In December 2017 the government identified its plan for raising the quality of Careers provision in England through the release of the new Careers Strategy.
One of the key elements of the new strategy is that every school should use the Gatsby Benchmarks as a tool to measure the effectiveness of, and develop and improve their Careers provision. The Gatsby Benchmarks are a set of eight world-class standards developed as a result of world-wide studies in to Careers provision. Each benchmark is made up of a number of assessment areas and, in meeting all eight of the benchmarks of best practice, schools can be confident they are -
- Providing a stable careers programme
- Providing opportunities for students to learn from career and labour market information
- Providing for the needs of every student
- Linking curriculum learning to Careers
- Providing suitable encounters with employers and employees
- Providing meaningful experiences of workplaces
- Planning for encounters with further and higher education
- Offering effective personal guidance for every student
For more information on the 2017 Government Careers Strategy see the below;
For more information on the Gatsby Benchmarks please see below –
Of particular importance for teaching staff is Gatsby Benchmark 4 – Linking Curriculum Learning to Careers.
In order to meet Gatsby Benchmark 4 it is essential that;
ALL teachers are regularly linking curriculum learning to careers
Science, Technology, Engineering and Mathematics (STEM) subject teachers regularly highlight the relevance of STEM subjects for a wide range of future paths
ALL students, by the age of 14, have had the opportunity to learn how the different STEM subjects help people to gain entry into a wide range of careers
ALL subject teachers emphasise the importance of succeeding in English and Maths
What does this mean in practice?
It is about making subjects more relatable and relevant to everyday working life. Real-life contexts make subjects easier to understand and help students feel more engaged in their learning. Above all, linking curriculum learning to careers can boost achievement and help students to progress. Students are less likely to disengage if they know about how the subject can lead to future opportunities.
Schemes of work should include how career relevant learning will be embedded in subject teaching, this could be dedicated careers units or discussions at the start or end of courses.
Information in options booklets explain the skills that will be developed and how they can be applied in future study and employment.
Each department identifies a member of staff to link with the Careers Leader and Careers Coordinator to promote opportunities for students and staff.
School maintains a record of employer contacts, including any parents and ex students who have ‘helped out’.
Career learning is not just about stand-alone Careers lessons but pulls together everything learned through curriculum subjects, encounters with employers and experiences of the workplace, so that students can make the most of them.
Why does this matter?
Subject teachers are highly influential. Students are 18 time more likely to be motivated to learn if their teacher knows their hopes and dreams. They are also more engaged in their learning if they see the relevance of what they are studying. Students are given the opportunity to develop their career thinking and develop employability skills.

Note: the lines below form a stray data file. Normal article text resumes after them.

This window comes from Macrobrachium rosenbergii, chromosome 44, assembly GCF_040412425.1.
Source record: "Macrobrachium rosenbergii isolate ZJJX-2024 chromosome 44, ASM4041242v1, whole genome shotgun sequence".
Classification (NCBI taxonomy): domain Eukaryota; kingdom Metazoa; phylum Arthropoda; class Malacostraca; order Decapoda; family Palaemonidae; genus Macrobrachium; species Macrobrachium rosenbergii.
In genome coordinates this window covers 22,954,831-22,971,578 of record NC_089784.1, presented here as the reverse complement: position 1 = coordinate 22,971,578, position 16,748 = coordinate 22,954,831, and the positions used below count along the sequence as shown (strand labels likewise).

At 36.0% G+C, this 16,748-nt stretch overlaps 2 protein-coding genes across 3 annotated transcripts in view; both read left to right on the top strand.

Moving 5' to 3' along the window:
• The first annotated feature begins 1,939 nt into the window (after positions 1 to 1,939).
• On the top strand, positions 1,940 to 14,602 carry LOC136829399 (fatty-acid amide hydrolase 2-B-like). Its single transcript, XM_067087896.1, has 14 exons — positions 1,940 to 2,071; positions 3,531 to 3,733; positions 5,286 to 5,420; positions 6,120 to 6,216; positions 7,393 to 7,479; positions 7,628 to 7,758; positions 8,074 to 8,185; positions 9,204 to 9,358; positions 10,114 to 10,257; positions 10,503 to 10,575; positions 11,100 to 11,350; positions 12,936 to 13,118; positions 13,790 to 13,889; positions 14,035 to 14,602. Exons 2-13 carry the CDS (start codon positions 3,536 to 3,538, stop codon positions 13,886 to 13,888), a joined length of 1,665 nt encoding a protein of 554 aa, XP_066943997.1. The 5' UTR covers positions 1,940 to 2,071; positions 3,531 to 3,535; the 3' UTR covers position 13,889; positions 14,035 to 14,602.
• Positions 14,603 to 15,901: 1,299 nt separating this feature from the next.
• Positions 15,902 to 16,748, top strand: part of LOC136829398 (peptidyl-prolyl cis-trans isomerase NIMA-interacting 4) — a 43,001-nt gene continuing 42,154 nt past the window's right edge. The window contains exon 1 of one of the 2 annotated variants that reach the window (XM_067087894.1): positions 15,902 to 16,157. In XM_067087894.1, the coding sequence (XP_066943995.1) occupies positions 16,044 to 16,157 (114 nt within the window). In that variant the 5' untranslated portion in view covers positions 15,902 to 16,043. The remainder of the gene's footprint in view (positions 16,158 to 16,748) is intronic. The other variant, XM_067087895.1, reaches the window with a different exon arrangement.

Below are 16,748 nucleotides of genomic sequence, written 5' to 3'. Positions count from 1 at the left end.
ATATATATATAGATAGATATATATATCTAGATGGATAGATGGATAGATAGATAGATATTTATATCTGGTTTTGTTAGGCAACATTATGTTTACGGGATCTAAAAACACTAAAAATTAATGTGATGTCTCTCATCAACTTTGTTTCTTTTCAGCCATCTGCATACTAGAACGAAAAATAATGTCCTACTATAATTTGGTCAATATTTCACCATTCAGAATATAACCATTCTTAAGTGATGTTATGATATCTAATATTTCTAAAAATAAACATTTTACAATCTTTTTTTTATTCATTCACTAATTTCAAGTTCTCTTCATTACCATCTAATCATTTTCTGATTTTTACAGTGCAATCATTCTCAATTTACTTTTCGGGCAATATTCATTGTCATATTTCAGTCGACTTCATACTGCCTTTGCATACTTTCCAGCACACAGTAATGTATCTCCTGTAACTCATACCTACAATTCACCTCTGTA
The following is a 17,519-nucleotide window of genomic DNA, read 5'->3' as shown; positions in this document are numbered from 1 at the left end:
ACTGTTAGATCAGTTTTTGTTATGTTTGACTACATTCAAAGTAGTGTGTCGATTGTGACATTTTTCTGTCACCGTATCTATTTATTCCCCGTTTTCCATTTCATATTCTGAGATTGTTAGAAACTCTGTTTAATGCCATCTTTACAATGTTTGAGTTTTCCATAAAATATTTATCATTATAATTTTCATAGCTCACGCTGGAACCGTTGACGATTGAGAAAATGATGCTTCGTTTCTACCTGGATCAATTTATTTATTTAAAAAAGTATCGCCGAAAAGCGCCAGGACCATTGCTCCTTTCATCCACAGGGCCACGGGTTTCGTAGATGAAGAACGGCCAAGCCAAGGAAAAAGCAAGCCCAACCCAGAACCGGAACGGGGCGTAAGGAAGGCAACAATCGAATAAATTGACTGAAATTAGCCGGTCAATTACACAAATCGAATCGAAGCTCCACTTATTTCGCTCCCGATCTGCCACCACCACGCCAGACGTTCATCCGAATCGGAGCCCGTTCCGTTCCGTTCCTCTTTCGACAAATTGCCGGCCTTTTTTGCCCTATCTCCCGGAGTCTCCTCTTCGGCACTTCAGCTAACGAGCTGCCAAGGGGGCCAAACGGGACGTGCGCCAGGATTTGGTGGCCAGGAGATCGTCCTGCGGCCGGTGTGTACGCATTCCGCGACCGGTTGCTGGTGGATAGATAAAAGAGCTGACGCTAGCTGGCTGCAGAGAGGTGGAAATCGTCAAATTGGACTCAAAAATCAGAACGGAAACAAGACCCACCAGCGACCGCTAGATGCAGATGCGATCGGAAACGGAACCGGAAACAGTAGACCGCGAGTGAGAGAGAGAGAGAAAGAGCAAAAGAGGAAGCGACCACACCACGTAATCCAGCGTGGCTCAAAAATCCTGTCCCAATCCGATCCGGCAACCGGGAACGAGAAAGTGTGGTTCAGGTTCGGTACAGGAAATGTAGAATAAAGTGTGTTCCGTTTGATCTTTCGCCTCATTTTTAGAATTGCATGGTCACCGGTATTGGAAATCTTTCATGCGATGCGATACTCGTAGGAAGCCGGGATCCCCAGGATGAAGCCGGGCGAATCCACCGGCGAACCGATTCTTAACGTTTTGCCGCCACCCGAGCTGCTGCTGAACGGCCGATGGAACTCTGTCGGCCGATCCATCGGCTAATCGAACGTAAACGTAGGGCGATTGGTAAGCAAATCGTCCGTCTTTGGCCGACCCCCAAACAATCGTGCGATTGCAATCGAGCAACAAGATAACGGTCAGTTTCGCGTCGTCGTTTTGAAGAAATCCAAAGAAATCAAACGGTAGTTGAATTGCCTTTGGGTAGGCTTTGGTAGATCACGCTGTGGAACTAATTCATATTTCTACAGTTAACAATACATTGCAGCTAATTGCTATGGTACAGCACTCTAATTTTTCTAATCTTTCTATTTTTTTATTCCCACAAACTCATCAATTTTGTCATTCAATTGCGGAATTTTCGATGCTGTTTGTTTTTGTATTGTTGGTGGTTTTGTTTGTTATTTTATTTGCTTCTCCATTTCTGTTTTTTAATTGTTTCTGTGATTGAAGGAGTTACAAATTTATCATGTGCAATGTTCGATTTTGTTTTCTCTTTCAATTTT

What can I do?
Use any previous knowledge of the world of work
Spot any opportunities to develop careers related learning in subject specifications
Problem based challenges are good to demonstrate how these can be related to working life.
Book on exhibitions such as the All About STEM Big Bang Event
Get in touch with any societies/professional bodies that you are involved with to find out what resources they have developed to support careers in the curriculum.
Share any contacts that you have with the careers staff to increase the numbers of employers engaged with the school.
Make use of careers websites during tutorials to help students build their own careers profile and see how subjects can be used in different careers.
Start Profile - this careers website helps students to create their own careers profile and helps them to understand how subjects link to different careers. Use in tutorials from Year 9 upwards to support students to create careers profiles and use in lessons to explore careers areas and employers.
BBC Careers - Lots of useful information and video clips including information on the variety of jobs linked to subjects.
National Careers Service Website - The job profiles are an excellent source of information and have good labour market information.
Go Construct - Demonstrates the wide range of jobs coming under the heading of construction.
Hospitality Guild - Helping to develop careers in hospitality
Tasty Careers - Information about careers in the food and drink industry
I Could - This is a website full of videos of people being interviewed about their job and can be used at the start of a lesson to emphasise a career area of work linked to a subject. It also includes information on labour market information.
The NHS - Demonstrates that the NHS is more than doctors and nurses
Tomorrows Engineers - Great website that covers a wide range of jobs and has quizzes and PowerPoint presentations.
All About Stem - Useful resources and information on exhibitions and other events related to STEM, includes section for teachers and ambassadors.
Why STEM - www.wherestemcantakeyou.co.uk - Includes a video clip (animated rap) produced by Rolls-Royce on the different jobs in STEM
Online resources for apprenticeships- www.amazingapprenticeships.com/learn-at-home